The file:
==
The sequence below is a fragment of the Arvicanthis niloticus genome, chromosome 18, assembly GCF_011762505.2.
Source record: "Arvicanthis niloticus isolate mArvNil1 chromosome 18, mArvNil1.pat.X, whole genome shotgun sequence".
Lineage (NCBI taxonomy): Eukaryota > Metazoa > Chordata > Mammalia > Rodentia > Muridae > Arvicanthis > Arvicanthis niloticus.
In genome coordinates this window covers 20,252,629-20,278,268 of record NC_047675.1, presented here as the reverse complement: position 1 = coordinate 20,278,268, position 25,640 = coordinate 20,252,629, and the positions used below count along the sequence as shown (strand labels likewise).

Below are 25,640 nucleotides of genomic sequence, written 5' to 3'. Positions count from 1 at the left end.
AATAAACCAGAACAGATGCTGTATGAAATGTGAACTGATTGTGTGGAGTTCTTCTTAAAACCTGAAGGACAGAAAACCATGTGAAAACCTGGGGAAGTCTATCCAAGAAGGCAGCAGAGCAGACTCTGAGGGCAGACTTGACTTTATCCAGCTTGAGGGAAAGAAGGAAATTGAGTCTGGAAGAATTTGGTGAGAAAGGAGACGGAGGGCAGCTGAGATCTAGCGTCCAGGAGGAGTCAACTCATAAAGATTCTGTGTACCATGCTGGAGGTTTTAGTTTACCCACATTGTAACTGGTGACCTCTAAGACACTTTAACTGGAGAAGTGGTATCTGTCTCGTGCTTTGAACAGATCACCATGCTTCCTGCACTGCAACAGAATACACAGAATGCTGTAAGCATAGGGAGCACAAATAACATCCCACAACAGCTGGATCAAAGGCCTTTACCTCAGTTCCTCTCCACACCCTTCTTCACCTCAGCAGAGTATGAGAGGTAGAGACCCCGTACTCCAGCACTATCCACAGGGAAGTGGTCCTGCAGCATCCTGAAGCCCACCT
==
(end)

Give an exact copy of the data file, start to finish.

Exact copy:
The sequence below is a fragment of the Arvicanthis niloticus genome, chromosome 18, assembly GCF_011762505.2.
Source record: "Arvicanthis niloticus isolate mArvNil1 chromosome 18, mArvNil1.pat.X, whole genome shotgun sequence".
Lineage (NCBI taxonomy): Eukaryota > Metazoa > Chordata > Mammalia > Rodentia > Muridae > Arvicanthis > Arvicanthis niloticus.
In genome coordinates this window covers 20,252,629-20,278,268 of record NC_047675.1, presented here as the reverse complement: position 1 = coordinate 20,278,268, position 25,640 = coordinate 20,252,629, and the positions used below count along the sequence as shown (strand labels likewise).

Below are 25,640 nucleotides of genomic sequence, written 5' to 3'. Positions count from 1 at the left end.
AATAAACCAGAACAGATGCTGTATGAAATGTGAACTGATTGTGTGGAGTTCTTCTTAAAACCTGAAGGACAGAAAACCATGTGAAAACCTGGGGAAGTCTATCCAAGAAGGCAGCAGAGCAGACTCTGAGGGCAGACTTGACTTTATCCAGCTTGAGGGAAAGAAGGAAATTGAGTCTGGAAGAATTTGGTGAGAAAGGAGACGGAGGGCAGCTGAGATCTAGCGTCCAGGAGGAGTCAACTCATAAAGATTCTGTGTACCATGCTGGAGGTTTTAGTTTACCCACATTGTAACTGGTGACCTCTAAGACACTTTAACTGGAGAAGTGGTATCTGTCTCGTGCTTTGAACAGATCACCATGCTTCCTGCACTGCAACAGAATACACAGAATGCTGTAAGCATAGGGAGCACAAATAACATCCCACAACAGCTGGATCAAAGGCCTTTACCTCAGTTCCTCTCCACACCCTTCTTCACCTCAGCAGAGTATGAGAGGTAGAGACCCCGTACTCCAGCACTATCCACAGGGAAGTGGTCCTGCAGCATCCTGAAGCCCACCT